Jerusalem artichoke, white wine & thyme pie
Just to clear up any confusion, globe artichokes are the big green spiky things and Jerusalem artichokes are the little knobbly things that look like potatoes. They have an unusual sweet flavour that is difficult to describe. Word of warning, they oxidise quickly, so you need to peel them and drop them into cold water mixed with the juice of half a lemon to prevent discolouration. Try swapping the white wine for red wine and the thyme for rosemary, simple substitutions that give totally different results.
Recipe from VANILLA BLACK by Andrew Dargue. Hodder & Stoughton Publishers 2015.
Juice of half a lemon
1.4 kg Jerusalem artichokes
splash of sunflower oil
1 large onion, finely chopped
2 garlic cloves, finely chopped
1 large potato, peeled and grated
400 ml dry white wine
small sprig of thyme
400 g shop-bought puff pastry
plain flour, to dust
1 level tsp cornflour
sea salt and freshly ground black pepper
soya milk, to brush
Have a bowl of water to hand with the lemon juice squeezed into it. Peel the artichokes. As you peel them, drop them straight into the water to prevent discolouration.
In a large saucepan, pour a touch of sunflower oil and place over a medium heat. Next add the onion, garlic and potato and fry until golden. The mixture may stick, especially the potato, so give it all a good scrape. This will give colour
to the overall dish. Next, tip all the fried vegetables in to a bowl and set aside. Add a little more oil to the pan to heat, then drain the artichokes and add to the hot oil, stirring over a high heat until golden on all sides.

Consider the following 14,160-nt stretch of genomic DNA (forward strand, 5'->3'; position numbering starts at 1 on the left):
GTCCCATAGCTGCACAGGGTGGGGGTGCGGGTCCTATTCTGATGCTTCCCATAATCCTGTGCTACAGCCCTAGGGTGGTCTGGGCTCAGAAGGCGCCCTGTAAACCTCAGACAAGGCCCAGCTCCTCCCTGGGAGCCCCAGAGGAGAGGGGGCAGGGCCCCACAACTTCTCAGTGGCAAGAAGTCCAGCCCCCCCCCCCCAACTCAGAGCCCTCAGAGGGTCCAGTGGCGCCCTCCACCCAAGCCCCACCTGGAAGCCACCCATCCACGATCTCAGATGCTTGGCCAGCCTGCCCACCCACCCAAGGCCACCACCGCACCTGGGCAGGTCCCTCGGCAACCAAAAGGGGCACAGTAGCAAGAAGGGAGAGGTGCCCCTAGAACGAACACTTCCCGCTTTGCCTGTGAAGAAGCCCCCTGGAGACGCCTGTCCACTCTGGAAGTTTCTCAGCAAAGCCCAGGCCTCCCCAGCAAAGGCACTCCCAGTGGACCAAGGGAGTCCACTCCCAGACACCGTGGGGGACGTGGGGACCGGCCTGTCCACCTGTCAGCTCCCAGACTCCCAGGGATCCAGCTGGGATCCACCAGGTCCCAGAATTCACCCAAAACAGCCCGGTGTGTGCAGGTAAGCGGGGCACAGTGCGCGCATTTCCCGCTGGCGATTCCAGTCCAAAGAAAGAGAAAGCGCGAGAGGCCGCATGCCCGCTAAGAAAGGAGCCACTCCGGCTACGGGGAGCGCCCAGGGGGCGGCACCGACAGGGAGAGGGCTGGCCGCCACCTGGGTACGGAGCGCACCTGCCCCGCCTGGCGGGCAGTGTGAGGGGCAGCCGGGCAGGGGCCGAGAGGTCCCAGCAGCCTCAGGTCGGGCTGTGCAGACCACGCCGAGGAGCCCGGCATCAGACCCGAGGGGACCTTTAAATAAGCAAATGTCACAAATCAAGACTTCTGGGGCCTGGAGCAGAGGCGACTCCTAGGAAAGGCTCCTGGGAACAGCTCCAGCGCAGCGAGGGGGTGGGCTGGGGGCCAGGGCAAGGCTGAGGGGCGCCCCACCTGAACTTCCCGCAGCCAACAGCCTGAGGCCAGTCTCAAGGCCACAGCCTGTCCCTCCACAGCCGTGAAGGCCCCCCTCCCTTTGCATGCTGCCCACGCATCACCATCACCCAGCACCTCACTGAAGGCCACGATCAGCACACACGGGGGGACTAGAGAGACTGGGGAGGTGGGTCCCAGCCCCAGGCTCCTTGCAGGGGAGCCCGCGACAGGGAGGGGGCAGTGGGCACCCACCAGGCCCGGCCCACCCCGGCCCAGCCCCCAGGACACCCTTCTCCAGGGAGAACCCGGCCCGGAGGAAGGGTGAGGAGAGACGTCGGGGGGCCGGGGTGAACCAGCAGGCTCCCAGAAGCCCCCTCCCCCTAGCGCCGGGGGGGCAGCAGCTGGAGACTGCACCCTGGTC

Add the reserved vegetables, wine and sprig of thyme (this will infuse the vegetables with its flavour). Top up with cold water to cover and simmer very gently for 10 – 15 minutes or until the artichokes are tender when pierced with a knife.
Preheat the oven to 180C / fan 160C or gas mark 4. Fish out the sprig of thyme and throw it away. Then, using a slotted spoon, remove all the vegetables,draining well. Share them between four individual pie dishes or your favourite bowls – ovenproof of course – or just spoon into one large dish.
Now, increase the heat under the remaining liquid (that’s why you’ve removed the vegetables, or they would have fallen to pieces). Bubble the liquid to evaporate by half, to concentrate the colour and flavours.
Meanwhile, roll out the pastry on a lightly floured worktop and cut out the pastry lids, making them slightly bigger than the pie dishes to allow for shrinkage.
When the liquor has evaporated by half, reduce the heat, mix the cornflour with a little cold water so it is the consistency of single cream and carefully whisk the cornflour into the liquid. It will thicken quickly. Season and add a little more wine if it is too thick for your taste.
Pour a little of the sauce on to the vegetables, brush a little milk around the rim of the dish, place the pastry on top and press to seal the edges. Brush more milk on top of the pastry, then pierce a vent hole in the top. You can make shapes with pastry scraps to decorate the pies if you are feeling adventurous. If you are not, just put them in the oven and bake the small pies for 10 minutes or a large pie for 35 – 45 minutes, or until the pastry is risen and golden.